by Rev. Joe Connolly
“Does not Wisdom call, does not Understanding raise Her voice?” — Proverbs 8:1.
Bart Ehrman, is a New Testament scholar, who currently teaches at University of North Carolina, Chapel Hill. Ehrman has written 30 books, including college textbooks.
Not simply an academic, he is a popular author who has written five New York Times bestsellers, all on the topic of Scripture. In Ehrman’s younger years he was involved in a Fundamentalist church. Now he is on the other side of that spectrum.
In a recent blog post this scholar asked a provocative question. “Whom do we consider a Christian?”
In those early years spent in a Fundamentalist church the answer for Ehrman was easy, clear, straightforward. If you had not— to use the term often used— been “born again,” you were not a Christian.
What you believed or where you worshiped or how you lived your life did not matter. Being born again is what counted.
In the eyes of those who made a claim about bring “born again,” wrote professor Ehrman, this meant many people who called themselves Christian were not. Generally at least, the “born again” litmus test excluded those in the so called “Main Line” Protestant traditions and those in the Roman and Orthodox traditions. These do not hold the “born again” statement as a central tenet of what it means to be a Christian.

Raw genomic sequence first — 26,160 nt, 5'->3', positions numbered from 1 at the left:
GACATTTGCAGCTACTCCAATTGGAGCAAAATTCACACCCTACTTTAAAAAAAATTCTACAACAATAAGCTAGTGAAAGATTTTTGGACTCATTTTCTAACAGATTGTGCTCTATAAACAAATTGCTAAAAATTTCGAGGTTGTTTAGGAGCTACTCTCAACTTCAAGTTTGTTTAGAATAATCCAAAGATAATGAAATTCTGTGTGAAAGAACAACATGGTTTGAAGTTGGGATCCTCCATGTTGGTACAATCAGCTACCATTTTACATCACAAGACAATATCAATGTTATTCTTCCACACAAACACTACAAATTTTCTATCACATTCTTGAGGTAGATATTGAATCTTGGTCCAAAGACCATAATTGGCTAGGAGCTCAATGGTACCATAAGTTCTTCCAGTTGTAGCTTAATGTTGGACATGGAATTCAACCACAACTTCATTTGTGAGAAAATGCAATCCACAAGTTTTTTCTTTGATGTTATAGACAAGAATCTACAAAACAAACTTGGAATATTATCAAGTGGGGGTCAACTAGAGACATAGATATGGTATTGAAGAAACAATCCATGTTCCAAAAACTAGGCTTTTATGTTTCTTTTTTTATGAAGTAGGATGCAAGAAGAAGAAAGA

There are people, said the professor in that blog, who have an even more rigorous definition of what it means to be a Christian than that simple “born again” test. Ehrman knew a person who claimed if you had not been baptized in his church (that actual local church and no other church), you were not a Christian.
So, there are billions and billions of people in the world but this person insisted only a few hundred would go to heaven. One wonders what the answer might be if you asked this person ‘how much does God love the world?’ Does God love the world enough to condemn billions and billions of people to hades? 
Indeed, when I was in my twenties I knew someone with a similar opinion to that. So I know that opinion is out there, first hand I know it. (Slight pause.)
Ehrman’s initial question was: “Whom do we consider a Christian?” Is it a commonly asked question, in fact. Many people want to know ‘who is in and who is out?’ But is that a theological question, a question by which one defines who is really a Christian, or is it even an accurate question?
Indeed, is a definition of any kind even possible? (Slight pause.) Well, let me tell you a story. (Slight pause.)
A long time ago in a galaxy far, far away, back when I lived in New York City I got into a discussion with an Episcopal priest. This cleric told me that upon ordination he had taken a vow to preach what the church believed.
That’s interesting, said I. You’ve taken a vow to do something that’s impossible to do. You cannot preach what the church believes. All you can do is preach what you believe to be what the church believes. What the church collectively believes and what you believe the church believes may be very different things.
Further, given all the people in the church, what the church collectively believes is likely to cover quite a very broad range. So it is, at best, difficult to even say the church has a specific list of beliefs. (Slight pause.)